A Salt Lake City nurse was arrested for following hospital policy and telling an officer, who did not have a warrant, that he was not allowed to draw blood from an unconscious patient, a trucker involved in a car crash. The Salt Lake City police and the mayor have apologized to nurse, Alex Wubbels.
Since the patient was not under arrest, hospital policy required a judge’s order or patient’s consent for blood to be drawn. The incident, in which the nurse calmly explained hospital policy and was roughly arrested by the officer as she screamed, happened on July 26. Wubbels and her attorney decided to release footage of the arrest now because after meeting with the city and with police they believed it was necessary to prevent another incident.
Her supervisor asked the officer by phone,”Why are you blaming the messenger, sir?” The officer replied, “She’s the one who is telling me no.” The supervisor then told the officer he was “making a huge mistake.” It was then that the officer became angry and attempted to arrest the nurse as she backed away, eventually handcuffing her outside.
An internal affairs investigation into the detective who handcuffed her, Detective Jeff Payne, is ongoing. Although the incident happened last month, he was only placed on administrative leave on Friday.
“I felt obligated to release it on behalf of anyone that’s ever gone through something like this,” Wubbels told CNN.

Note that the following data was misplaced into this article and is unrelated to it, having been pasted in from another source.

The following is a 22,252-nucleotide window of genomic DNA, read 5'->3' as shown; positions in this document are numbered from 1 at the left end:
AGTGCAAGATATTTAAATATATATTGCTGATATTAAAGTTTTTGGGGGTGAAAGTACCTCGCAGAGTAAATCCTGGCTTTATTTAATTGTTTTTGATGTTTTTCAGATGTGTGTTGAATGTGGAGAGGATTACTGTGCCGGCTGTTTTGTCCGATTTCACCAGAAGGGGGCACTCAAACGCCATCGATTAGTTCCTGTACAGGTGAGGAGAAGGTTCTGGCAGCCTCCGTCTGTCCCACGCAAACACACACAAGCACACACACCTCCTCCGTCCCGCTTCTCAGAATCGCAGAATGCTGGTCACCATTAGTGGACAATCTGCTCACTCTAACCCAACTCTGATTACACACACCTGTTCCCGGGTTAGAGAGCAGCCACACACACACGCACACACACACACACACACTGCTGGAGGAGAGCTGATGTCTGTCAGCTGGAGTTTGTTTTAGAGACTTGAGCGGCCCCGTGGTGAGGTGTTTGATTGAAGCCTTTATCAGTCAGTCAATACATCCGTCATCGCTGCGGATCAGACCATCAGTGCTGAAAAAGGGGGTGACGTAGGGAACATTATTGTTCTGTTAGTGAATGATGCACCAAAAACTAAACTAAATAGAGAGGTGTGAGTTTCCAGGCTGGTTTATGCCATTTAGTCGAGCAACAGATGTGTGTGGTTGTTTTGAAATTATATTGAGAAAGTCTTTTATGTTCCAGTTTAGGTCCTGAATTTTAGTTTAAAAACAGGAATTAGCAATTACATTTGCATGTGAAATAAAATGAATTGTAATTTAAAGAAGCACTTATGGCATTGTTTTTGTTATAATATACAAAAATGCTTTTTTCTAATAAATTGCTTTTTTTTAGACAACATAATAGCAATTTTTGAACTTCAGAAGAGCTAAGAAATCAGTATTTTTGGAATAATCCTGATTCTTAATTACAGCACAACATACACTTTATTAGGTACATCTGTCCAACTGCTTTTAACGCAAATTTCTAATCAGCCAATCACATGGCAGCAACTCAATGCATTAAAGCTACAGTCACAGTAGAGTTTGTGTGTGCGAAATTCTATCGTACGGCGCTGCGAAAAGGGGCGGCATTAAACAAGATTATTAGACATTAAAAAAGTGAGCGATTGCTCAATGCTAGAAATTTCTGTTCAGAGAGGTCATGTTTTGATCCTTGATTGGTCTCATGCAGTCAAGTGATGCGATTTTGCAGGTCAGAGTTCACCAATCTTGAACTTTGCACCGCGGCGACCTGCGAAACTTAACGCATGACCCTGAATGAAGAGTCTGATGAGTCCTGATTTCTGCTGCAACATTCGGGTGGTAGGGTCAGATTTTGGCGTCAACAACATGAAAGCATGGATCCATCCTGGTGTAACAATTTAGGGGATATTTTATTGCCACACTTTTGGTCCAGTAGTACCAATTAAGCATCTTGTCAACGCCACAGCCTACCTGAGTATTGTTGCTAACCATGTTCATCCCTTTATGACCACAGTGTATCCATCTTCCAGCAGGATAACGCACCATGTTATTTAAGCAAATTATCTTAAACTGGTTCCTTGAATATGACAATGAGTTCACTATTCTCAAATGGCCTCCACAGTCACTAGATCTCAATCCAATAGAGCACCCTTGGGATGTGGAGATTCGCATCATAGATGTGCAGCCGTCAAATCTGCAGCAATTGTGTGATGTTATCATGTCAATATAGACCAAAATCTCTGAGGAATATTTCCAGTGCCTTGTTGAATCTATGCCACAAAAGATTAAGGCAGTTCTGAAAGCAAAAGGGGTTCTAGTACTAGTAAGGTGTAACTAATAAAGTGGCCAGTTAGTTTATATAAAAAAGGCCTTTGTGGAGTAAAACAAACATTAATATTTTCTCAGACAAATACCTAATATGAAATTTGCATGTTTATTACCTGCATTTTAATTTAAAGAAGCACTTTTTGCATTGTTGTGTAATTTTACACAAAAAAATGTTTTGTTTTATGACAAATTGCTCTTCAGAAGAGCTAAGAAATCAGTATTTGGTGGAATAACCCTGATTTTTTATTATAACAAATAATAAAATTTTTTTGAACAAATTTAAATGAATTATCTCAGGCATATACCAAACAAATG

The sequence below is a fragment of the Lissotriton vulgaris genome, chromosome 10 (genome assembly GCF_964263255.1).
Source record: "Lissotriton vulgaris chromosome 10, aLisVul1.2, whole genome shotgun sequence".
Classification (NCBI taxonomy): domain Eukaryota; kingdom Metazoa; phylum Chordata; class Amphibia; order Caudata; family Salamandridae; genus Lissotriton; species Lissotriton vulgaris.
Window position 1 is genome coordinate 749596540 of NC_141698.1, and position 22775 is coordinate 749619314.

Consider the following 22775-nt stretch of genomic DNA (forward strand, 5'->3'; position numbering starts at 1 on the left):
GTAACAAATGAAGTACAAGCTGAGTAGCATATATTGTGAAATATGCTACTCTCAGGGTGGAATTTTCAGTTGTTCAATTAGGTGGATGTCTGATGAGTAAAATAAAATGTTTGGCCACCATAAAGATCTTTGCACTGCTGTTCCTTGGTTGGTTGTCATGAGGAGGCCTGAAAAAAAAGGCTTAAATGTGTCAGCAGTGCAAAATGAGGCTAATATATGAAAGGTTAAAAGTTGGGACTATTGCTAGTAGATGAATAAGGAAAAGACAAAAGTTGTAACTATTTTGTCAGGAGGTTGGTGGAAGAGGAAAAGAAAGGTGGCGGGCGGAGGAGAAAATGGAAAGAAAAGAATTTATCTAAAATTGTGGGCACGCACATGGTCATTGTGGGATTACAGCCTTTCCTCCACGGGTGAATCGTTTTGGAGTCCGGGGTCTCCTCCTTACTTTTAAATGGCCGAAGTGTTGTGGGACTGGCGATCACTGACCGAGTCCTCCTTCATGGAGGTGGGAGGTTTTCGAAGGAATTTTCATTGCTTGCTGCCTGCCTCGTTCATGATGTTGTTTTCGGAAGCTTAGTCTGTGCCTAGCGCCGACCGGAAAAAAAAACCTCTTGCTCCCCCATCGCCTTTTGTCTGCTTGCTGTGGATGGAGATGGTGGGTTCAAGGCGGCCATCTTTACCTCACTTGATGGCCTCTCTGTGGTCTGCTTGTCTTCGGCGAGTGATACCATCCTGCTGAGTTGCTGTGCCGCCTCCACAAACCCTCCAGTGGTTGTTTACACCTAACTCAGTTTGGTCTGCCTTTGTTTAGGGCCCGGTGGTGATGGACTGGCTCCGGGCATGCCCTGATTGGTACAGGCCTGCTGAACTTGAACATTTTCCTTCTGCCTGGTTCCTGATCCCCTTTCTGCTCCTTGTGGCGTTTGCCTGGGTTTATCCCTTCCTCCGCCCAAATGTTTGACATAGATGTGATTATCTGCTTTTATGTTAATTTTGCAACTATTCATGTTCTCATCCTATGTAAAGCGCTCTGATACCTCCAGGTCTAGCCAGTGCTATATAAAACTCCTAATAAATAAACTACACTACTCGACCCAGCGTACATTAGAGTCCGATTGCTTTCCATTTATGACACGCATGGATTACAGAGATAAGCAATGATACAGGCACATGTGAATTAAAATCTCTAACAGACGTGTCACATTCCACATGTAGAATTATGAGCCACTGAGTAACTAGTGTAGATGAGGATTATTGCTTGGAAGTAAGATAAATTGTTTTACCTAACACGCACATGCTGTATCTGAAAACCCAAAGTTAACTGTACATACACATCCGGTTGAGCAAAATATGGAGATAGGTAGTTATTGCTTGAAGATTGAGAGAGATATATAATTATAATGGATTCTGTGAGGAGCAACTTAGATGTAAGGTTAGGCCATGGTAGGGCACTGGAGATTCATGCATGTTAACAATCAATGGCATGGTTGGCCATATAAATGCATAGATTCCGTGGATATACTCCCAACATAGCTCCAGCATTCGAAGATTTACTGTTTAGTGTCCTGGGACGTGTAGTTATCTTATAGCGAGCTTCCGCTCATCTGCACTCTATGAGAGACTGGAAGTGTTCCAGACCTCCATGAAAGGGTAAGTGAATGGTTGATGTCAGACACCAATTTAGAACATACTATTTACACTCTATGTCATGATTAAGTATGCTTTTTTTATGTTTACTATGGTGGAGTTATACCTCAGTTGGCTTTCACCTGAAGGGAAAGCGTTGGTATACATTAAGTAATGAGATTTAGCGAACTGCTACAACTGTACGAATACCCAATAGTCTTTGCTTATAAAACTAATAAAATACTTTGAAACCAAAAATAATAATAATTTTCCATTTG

Chief Mike Brown and Salt Lake City Mayor Jackie Biskupski held a press conference on Friday after apologizing to Wubbels over the phone. The mayor said it was the first time she had seen the video and the police chief said it was the first time he saw it in full, according to the Salt Lake Tribune. Late on Friday, city officials said the Unified Police Department was going to conduct a criminal probe into the incident.
Payne said he called his supervisor and that the supervisor advised his to arrest the nurse if she refused to him draw blood from the patient, according to a police report. The police chief said the department said its “blood draw policy” has since been replaced with a new one, according to CNN. The details of the new policy are unclear.
Wubbels isn’t taking legal action against the department right now.
“I want to see people do the right thing first and I want to see this be a civil discourse,” Wubbels told Deseret News.
Wubbels’ attorney, Karra Porter, said that Payne thought “implied consent” allowed him to take the blood test. But as Vox explained, Utah courts rejected that rationale ten years ago and, last year, the U.S. Supreme Court ruled that police need a warrant or consent for blood tests.